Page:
Praise be to Allah.
It is not permissible to expel a Muslim from the houses of Allaah, even if he is an innovator, because they are houses that are built to establish the remembrance and worship of Allaah. The innovator is to be appreciated for his worship and will be rewarded for all the good that he does for the sake of Allaah, but he incurs sin for his innovation. So it is not permissible for anyone to prevent him from worshipping and obeying Allaah, rather we should help him in that and encourage him to attend the congregational prayers of the Muslims, in the hope that he may learn the Sunnah from the people of knowledge, and give up innovated matters of religion.
The Prophet (peace and blessings of Allaah be upon him) even gave permission to some of the mushrikeen to enter the mosque, as in the story of Thumaamah ibn Athaal (may Allaah be pleased with him), when the Prophet (peace and blessings of Allaah be upon him) ordered that he be tied to one of the pillars of the mosque. That was before he became Muslim, and he became Muslim on the third day. He said to the Prophet (peace and blessings of Allaah be upon him): “I bear witness that there is no god except Allaah and I bear witness that Muhammad is His slave and Messenger. O Muhammad, by Allaah, there was no face on earth that was more hateful to me than your face, but now your face has become the dearest of all faces to me. By Allaah, there was no religion on earth that was more hateful to me than your religion, but now your religion has become the dearest of all religions to me. By Allaah, there was no city on earth that was more hateful to me than your city, but now your city has become the dearest of all cities to me” Narrated by al-Bukhaari (462) and Muslim (1764).
Look at how his staying in the mosque became a cause of his being guided to Islam. How about the Muslims who take care of the maintenance of the mosque, give the adhaan, deliver the khutbah and so on, as mentioned in the question?
When Ka’b ibn Maalik stayed behind from the campaign to Tabook, the Prophet (peace and blessings of Allaah be upon him) ordered that he be shunned and forbade the people to talk to him, and he even ordered him to stay away from his wife, but he did not forbid him to attend the prayers in congregation with the Muslims.
He (may Allaah be pleased with him) said: The Messenger of Allaah (peace and blessings of Allaah be upon him) forbade the Muslims to speak to us three among those who had stayed behind. So the people shunned us, or their attitude towards us changed, until it seemed to me that the land itself had turned hostile towards me and was no longer the land that I knew. We stayed like that for fifty days. As for my two companions, they stayed in their houses weeping, but I was the youngest and strongest of them. I would go out and attend the prayer, and go around in the marketplaces, and no one would speak to me. I would go to the Messenger of Allaah (S) and greet him with salaam, when he was sitting with the people after prayer, and I would say to myself: Did his lips move in response or not? Then I would pray close to him, stealing glances at him. When I focused on my prayer, he would look at me, then when I looked at him he would turn away. Narrated by al-Bukhaari (2757) and Muslim (2769).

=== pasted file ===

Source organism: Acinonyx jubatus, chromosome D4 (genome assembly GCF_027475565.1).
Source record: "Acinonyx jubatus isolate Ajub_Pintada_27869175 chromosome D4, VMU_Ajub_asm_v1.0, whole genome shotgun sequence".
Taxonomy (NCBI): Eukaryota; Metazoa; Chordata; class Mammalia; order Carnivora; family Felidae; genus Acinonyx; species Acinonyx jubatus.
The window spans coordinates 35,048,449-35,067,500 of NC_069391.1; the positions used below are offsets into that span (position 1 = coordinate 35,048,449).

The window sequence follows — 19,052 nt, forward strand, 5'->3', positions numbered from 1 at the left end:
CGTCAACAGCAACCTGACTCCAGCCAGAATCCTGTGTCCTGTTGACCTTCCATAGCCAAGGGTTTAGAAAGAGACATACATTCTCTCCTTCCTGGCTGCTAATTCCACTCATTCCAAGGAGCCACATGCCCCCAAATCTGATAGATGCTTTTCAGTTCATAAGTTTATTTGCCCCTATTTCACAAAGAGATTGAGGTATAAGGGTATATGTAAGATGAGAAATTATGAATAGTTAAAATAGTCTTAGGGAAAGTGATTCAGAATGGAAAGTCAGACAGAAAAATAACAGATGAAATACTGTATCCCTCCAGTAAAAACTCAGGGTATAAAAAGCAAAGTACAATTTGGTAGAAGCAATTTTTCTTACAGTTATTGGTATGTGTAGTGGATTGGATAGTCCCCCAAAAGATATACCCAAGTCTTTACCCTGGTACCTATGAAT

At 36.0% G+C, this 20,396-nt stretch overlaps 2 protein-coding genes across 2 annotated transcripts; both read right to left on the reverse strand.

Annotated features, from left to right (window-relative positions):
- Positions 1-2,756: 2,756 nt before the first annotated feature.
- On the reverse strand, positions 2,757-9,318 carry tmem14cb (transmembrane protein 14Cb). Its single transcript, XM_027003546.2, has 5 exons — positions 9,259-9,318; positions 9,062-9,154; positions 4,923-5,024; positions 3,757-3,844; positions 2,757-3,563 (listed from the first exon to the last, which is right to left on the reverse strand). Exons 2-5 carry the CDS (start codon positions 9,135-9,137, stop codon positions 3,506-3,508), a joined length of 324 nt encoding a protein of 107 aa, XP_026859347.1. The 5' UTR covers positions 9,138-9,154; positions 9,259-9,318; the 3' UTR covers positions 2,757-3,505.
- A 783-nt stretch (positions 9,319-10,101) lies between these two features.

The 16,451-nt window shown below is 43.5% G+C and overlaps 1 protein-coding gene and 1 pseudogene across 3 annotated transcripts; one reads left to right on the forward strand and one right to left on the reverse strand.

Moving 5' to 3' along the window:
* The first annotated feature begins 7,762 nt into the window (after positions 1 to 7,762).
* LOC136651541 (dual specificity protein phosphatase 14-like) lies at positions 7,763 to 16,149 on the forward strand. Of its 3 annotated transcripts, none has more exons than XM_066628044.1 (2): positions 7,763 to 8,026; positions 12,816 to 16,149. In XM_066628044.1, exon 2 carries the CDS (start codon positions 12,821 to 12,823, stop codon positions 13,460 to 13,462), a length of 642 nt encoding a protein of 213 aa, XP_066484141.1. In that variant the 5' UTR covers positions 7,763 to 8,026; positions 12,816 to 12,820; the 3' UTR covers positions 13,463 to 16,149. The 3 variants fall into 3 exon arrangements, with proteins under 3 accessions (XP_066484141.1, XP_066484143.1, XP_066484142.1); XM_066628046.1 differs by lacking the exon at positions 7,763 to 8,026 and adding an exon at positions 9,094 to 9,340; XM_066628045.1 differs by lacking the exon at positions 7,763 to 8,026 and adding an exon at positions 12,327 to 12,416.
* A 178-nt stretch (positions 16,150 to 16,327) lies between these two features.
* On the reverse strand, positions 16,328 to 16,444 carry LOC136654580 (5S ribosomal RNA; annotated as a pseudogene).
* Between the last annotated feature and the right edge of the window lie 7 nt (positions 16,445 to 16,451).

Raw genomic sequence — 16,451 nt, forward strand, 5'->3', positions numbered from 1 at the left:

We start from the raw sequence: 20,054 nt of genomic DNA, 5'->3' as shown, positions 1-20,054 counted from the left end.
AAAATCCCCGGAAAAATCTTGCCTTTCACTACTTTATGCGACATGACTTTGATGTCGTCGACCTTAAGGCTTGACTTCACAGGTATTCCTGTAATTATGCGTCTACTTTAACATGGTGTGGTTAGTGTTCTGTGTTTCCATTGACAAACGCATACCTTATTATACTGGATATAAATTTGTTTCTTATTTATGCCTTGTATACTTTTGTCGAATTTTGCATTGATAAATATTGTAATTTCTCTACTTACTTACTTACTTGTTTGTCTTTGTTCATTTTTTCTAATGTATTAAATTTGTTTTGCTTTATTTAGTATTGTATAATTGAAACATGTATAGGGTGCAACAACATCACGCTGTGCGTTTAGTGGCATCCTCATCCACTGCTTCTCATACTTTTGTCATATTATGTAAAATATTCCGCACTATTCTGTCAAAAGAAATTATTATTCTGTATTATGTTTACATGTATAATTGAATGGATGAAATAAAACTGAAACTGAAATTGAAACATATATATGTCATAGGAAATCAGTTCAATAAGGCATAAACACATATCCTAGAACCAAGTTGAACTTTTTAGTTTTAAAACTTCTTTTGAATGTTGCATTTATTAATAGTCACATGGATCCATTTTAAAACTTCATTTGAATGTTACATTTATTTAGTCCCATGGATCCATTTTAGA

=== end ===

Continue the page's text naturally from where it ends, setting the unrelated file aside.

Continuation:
When the Khawaarij manifested their bid’ah (innovation) and separated from the main body of the Muslims because of the idea and innovations they introduced, none of the Sahaabah ordered that they be removed or expelled from the mosques, because they are houses which Allaah has given permission to be built and His name mentioned in them. So it is not right for anyone to forbid that for which Allaah has given permission.
‘Ali ibn Abi Taalib said concerning the Khawaarij: “They have three rights over us: that we should not initiate fighting with them so long as they do not fight us; that we should not prevent them from entering the mosques of Allaah to mention His name therein; and that we should not deny the booty to them so long as they have fought alongside us.”
Narrated by Ibn Abi Shaybah in al-Musannaf (7/562) with a hasan isnaad.
What is prescribed in your case is to treat them kindly in the house of Allaah, and to strive to explain the Sunnah to them by all means. If you can prevent them from establishing their bid’ah, after asking the scholars and making sure that this particular action is indeed bid’ah, then you may prevent them from doing this bid’ah only, but you cannot prevent them from entering the mosque altogether. That is subject to the condition that preventing this bid’ah will not lead to trouble among the Muslims or to an evil that is greater than the bid’ah that you want to prevent.
Shaykh al-Islam Ibn Taymiyah (may Allaah have mercy on him) said: